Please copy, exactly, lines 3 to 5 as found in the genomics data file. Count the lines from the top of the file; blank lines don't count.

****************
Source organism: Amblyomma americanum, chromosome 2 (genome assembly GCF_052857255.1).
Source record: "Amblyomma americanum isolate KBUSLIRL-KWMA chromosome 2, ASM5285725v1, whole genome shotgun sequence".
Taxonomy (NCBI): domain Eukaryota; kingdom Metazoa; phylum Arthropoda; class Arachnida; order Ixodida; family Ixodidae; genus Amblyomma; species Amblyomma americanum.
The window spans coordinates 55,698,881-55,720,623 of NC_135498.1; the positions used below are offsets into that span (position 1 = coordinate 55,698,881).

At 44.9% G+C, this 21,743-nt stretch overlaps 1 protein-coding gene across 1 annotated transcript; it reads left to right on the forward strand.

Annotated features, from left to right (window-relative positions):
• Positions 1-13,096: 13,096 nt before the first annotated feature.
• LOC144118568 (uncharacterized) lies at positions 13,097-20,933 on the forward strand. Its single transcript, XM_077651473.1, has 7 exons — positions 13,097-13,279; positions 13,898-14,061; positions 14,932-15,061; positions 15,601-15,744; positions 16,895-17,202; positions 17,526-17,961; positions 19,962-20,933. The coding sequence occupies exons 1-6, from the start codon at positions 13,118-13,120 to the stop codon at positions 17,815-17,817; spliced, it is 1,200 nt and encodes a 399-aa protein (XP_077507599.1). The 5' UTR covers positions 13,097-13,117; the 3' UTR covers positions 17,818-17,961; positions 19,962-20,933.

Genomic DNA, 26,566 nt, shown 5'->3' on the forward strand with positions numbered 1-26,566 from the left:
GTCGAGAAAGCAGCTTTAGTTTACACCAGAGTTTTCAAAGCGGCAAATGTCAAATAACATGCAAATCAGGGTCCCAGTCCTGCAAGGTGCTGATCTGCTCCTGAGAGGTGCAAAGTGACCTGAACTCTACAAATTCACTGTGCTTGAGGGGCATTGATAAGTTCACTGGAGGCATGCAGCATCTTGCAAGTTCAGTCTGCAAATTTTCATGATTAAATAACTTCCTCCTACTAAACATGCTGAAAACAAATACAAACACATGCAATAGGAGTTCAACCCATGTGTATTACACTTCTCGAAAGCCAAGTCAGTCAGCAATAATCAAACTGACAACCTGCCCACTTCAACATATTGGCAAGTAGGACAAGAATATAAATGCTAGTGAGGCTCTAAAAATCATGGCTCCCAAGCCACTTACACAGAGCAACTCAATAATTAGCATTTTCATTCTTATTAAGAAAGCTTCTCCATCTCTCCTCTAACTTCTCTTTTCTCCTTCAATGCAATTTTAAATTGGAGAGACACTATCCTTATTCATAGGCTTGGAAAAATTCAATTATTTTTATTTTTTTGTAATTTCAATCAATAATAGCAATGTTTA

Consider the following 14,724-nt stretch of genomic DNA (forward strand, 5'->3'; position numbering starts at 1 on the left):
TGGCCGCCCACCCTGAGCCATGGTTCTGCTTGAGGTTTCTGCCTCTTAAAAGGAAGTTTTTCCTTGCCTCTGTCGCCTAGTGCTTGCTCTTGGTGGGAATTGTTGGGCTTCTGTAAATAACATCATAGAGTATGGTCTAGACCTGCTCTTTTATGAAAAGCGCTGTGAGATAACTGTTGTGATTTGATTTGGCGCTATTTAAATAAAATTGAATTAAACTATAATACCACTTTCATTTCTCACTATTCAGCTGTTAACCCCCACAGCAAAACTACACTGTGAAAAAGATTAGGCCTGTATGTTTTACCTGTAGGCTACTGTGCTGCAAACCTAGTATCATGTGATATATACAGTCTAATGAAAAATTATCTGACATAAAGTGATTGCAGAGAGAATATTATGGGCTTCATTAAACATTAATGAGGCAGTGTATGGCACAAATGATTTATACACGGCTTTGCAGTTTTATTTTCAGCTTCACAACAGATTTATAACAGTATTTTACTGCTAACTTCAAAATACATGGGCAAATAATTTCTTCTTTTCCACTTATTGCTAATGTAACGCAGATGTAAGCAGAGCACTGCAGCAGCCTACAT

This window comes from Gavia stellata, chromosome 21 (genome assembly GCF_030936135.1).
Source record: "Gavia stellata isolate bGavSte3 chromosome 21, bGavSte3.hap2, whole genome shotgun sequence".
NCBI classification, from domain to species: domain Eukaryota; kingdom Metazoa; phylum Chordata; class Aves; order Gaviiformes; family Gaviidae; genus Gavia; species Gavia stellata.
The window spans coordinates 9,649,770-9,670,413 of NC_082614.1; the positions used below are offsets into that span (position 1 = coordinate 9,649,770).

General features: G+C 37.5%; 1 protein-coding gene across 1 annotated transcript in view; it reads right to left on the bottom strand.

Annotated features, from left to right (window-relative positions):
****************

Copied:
Taxonomy (NCBI): domain Eukaryota; kingdom Metazoa; phylum Arthropoda; class Arachnida; order Ixodida; family Ixodidae; genus Amblyomma; species Amblyomma americanum.
The window spans coordinates 55,698,881-55,720,623 of NC_135498.1; the positions used below are offsets into that span (position 1 = coordinate 55,698,881).

At 44.9% G+C, this 21,743-nt stretch overlaps 1 protein-coding gene across 1 annotated transcript; it reads left to right on the forward strand.